Some debtors find that they fall victim to the 1-2 punch. They have emerged from bankruptcy with a fresh start only to have another disappointment or tragedy to befall them. It may be the sudden death of a loved one, the loss of a job or a major medical event. In any case, bankruptcy is always an option. The question is not whether you can file, but under what chapter you can file and whether you’ll receive a discharge at the end. Here are the basic rules according to which type of case you are now looking to file.
Filing a Chapter 7 Case
If you received a discharge in the first Chapter 7 case, you have to wait eight years from the filing date before you can file another bankruptcy under Chapter 7. If this applies to you, you will have to consider filing under Chapter 13.
If you received a discharge in a prior Chapter 13 case, the time limit depends on whether you paid back more than 70% of your unsecured debt in the prior case. If you did, there is no waiting period. If you did not, you have to wait six years after the filing of the prior case.
If you did not receive a discharge, there is no waiting period. You can file at any time (assuming you still qualify under the income guidelines or the means test).
Filing a Chapter 13 Case
If you received a discharge in a prior chapter 7 case, you can file under chapter 13 case at any time. However, if you file the 13 within 4 years of the date you filed the 7, you will not receive a discharge. (Some do this anyway to catch up on a mortgage arrearage.)
If you received a discharge in a prior Chapter 13 case, there is a 2-year waiting period — but since nearly every 13 takes longer than 2 years to complete, this rule rarely applies.
As with filing under Chapter 7, there is no waiting period if you did not receive a discharge in the prior case.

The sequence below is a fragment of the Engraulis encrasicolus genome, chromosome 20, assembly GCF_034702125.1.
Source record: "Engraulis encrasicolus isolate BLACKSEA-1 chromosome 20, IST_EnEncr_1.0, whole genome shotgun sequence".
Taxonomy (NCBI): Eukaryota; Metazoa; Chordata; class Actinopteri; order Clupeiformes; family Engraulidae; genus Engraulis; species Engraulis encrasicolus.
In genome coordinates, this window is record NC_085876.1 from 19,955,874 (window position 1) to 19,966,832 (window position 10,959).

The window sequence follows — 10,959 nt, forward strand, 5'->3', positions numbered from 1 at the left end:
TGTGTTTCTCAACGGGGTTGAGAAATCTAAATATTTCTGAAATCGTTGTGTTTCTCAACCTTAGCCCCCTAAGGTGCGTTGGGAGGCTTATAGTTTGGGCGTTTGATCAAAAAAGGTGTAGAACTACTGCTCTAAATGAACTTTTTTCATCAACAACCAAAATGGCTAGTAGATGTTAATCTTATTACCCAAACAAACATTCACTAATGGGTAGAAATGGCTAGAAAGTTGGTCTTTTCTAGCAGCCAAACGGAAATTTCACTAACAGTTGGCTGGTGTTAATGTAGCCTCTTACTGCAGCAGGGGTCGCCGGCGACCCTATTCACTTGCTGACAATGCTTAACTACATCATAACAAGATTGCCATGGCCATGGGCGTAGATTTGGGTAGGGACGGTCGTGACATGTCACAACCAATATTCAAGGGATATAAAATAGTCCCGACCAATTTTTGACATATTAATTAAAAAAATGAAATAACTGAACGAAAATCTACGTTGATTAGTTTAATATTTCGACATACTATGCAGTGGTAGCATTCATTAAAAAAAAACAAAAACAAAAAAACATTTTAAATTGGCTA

Benefits of Filing Another Bankruptcy
If you previously filed for bankruptcy, will filing again can help you? Yes — there are many benefits to filing a second or subsequent bankruptcy.
If you have accrued additional debt that is dischargeable, that debt may again be discharged by a Chapter 7 bankruptcy. A Chapter 13 can roll it into a manageable payment plan or allow you to discharge when your payment plan is complete.
Many creditors will work with you on payment options once you file bankruptcy. Thus, if you file, your attorney may be able to renegotiate the terms of your mortgage, car loan, or other debt while your case is pending.
Filing bankruptcy can also buy you time to catch up on payments. If someone has filed a legal case against you, then you may want to seek another automatic stay. The automatic stay will stop or pause legal actions against you. In this time, you can gather the resources to pay off or significantly reduce debt on your past due payments.
What If You Didn’t Receive a Discharge in Your First Bankruptcy?
When you file for bankruptcy, the ultimate goal is usually to obtain a discharge of all eligible debts. However, if you didn’t obtain a discharge, you may have different options upon filing a new bankruptcy case.
If your first case was dismissed and you didn’t get a discharge, you may have a 180-day waiting period before you can refile a new bankruptcy. This may happen if you failed to appear in court or if you disobeyed the court.
If the court specifically denied your discharge, you can file a subsequent bankruptcy, but that same debt will not likely be discharged upon a second filing. The judge will review the reasoning of the previous situation, and will likely exclude debts listed and not discharged in your first case.
Contact a Bankruptcy Attorney for Help
For answers to questions like “How often can you file bankruptcy?” and “How often can you receive a discharge?” speak to a Cleveland OH bankruptcy attorney today. We can answer your questions and inform you of your options. Call Benson Law Firm today.